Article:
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How to trigger employees’ proactivity in competitive climates? A test of competing hypotheses


How to trigger employees’ proactivity in competitive climates? A test of competing hypotheses

Li, Jiaye (2017) How to trigger employees’ proactivity in competitive climates? A test of competing hypotheses. Masters thesis, Concordia University.

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Jiaye Li_MSc_S2018.pdf - Accepted Version
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Employees’ proactive behaviors are increasingly important for organizational development and they are highly influenced by the employees’ working atmosphere, such as its level of competitiveness. However, the implications of competitive climates for employees’ proactive behaviors remain unclear to date. This study aims to examine whether employees will engage in more or less proactive behaviors in a competitive working environment. To add more nuance to this investigation, I (a) differentiate the outcome of employees’ proactive behavior as self-beneficial (e.g., self-development) or organizational-beneficial; and (b) explore whether the relationship between competitive climates and proactive behavior is moderated by individual (learning goal orientation) and organizational factors (procedural justice). The results of this research show that competitive climates can indeed increase employees’ proactivity, for the benefit of both the organization and the individuals themselves. As expected, employees with high perceptions of procedural justice engaged in more organizational beneficial proactivity under high competitive climate, instead of more proactive behaviors targeting their own development. Contrary to expectations, the results indicate that employees with a high learning goal orientation become less motivated to engage in proactive behavior aimed at both the organization and themselves under competitive climates compared to employees with a low learning orientation. These results and their implications are discussed to encourage more research as well as supportive organizational practices for increased proactivity.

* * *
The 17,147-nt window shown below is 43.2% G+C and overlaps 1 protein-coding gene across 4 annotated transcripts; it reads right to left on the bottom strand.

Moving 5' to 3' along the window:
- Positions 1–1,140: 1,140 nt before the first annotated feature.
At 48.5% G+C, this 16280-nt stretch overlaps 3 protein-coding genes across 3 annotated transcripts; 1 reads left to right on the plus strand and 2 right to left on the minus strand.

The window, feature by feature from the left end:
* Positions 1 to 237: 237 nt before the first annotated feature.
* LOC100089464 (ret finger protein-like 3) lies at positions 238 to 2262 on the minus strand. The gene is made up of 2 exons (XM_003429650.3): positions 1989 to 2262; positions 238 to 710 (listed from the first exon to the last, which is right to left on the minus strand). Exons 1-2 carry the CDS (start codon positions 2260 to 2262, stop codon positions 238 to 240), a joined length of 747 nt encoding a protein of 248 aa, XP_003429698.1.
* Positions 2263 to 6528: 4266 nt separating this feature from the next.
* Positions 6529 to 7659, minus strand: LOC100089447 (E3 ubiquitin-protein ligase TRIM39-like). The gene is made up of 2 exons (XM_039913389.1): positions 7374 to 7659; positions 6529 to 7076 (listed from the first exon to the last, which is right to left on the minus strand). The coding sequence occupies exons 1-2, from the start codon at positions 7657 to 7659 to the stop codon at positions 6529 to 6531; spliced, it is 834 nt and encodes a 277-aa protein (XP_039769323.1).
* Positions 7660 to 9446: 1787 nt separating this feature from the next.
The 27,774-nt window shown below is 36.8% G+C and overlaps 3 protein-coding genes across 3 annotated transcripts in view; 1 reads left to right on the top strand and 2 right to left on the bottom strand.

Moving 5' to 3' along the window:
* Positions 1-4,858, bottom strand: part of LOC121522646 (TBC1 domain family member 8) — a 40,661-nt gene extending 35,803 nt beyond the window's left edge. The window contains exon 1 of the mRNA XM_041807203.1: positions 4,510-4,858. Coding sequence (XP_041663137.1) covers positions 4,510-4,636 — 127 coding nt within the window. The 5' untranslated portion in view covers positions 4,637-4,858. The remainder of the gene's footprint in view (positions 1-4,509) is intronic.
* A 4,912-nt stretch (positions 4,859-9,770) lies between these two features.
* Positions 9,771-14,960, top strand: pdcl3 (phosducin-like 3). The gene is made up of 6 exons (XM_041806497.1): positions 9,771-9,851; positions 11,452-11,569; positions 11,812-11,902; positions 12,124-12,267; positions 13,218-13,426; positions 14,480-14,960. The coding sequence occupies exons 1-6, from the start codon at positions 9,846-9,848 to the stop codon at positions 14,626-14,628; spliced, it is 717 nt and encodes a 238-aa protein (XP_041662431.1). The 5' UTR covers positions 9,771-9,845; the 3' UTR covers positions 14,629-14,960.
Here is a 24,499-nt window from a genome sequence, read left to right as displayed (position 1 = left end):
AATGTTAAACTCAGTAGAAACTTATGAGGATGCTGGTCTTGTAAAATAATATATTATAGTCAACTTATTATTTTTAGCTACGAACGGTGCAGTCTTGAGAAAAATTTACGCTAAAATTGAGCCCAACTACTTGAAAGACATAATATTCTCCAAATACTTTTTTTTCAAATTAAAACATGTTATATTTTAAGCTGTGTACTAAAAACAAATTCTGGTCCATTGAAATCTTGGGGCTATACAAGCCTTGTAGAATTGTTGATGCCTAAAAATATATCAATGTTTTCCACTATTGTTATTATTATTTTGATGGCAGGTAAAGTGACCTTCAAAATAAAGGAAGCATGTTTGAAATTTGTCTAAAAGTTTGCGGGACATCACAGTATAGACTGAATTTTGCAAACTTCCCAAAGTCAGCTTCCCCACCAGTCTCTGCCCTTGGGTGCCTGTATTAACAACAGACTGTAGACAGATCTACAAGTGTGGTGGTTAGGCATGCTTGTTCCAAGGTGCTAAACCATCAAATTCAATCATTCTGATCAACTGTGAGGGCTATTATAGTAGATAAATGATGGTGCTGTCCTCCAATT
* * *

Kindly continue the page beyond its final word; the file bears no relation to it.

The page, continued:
Divisions:Concordia University > John Molson School of Business > Management
Item Type:Thesis (Masters)
Authors:Li, Jiaye
Institution:Concordia University
Degree Name:M. Sc.
Program:Administration (Management option)
Date:14 November 2017
Thesis Supervisor(s):Chadwick, Ingrid
Keywords:proactivity; competitive climate; learning goal orientation (LGO); Procedural Justice.
ID Code:983214
Deposited By: Jiaye Li
Deposited On:11 Jun 2018 03:57
Last Modified:03 May 2019 18:43
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